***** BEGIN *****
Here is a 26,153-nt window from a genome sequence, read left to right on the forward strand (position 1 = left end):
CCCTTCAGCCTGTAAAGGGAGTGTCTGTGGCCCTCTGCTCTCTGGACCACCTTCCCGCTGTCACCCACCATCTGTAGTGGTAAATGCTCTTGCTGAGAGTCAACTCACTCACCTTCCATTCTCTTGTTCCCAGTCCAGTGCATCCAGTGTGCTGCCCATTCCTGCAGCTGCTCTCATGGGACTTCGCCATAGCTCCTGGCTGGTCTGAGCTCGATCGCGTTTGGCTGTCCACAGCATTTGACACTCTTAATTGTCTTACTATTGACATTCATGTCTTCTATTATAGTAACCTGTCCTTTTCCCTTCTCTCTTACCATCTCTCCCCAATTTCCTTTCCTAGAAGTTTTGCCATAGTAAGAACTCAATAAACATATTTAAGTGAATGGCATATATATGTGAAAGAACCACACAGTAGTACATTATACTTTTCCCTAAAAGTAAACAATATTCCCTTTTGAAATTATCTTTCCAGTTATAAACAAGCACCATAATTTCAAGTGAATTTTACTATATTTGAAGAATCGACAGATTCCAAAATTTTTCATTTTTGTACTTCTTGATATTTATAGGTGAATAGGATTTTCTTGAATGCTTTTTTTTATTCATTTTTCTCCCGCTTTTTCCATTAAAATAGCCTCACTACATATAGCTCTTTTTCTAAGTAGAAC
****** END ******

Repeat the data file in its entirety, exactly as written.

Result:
Here is a 26,153-nt window from a genome sequence, read left to right on the forward strand (position 1 = left end):
CCCTTCAGCCTGTAAAGGGAGTGTCTGTGGCCCTCTGCTCTCTGGACCACCTTCCCGCTGTCACCCACCATCTGTAGTGGTAAATGCTCTTGCTGAGAGTCAACTCACTCACCTTCCATTCTCTTGTTCCCAGTCCAGTGCATCCAGTGTGCTGCCCATTCCTGCAGCTGCTCTCATGGGACTTCGCCATAGCTCCTGGCTGGTCTGAGCTCGATCGCGTTTGGCTGTCCACAGCATTTGACACTCTTAATTGTCTTACTATTGACATTCATGTCTTCTATTATAGTAACCTGTCCTTTTCCCTTCTCTCTTACCATCTCTCCCCAATTTCCTTTCCTAGAAGTTTTGCCATAGTAAGAACTCAATAAACATATTTAAGTGAATGGCATATATATGTGAAAGAACCACACAGTAGTACATTATACTTTTCCCTAAAAGTAAACAATATTCCCTTTTGAAATTATCTTTCCAGTTATAAACAAGCACCATAATTTCAAGTGAATTTTACTATATTTGAAGAATCGACAGATTCCAAAATTTTTCATTTTTGTACTTCTTGATATTTATAGGTGAATAGGATTTTCTTGAATGCTTTTTTTTATTCATTTTTCTCCCGCTTTTTCCATTAAAATAGCCTCACTACATATAGCTCTTTTTCTAAGTAGAAC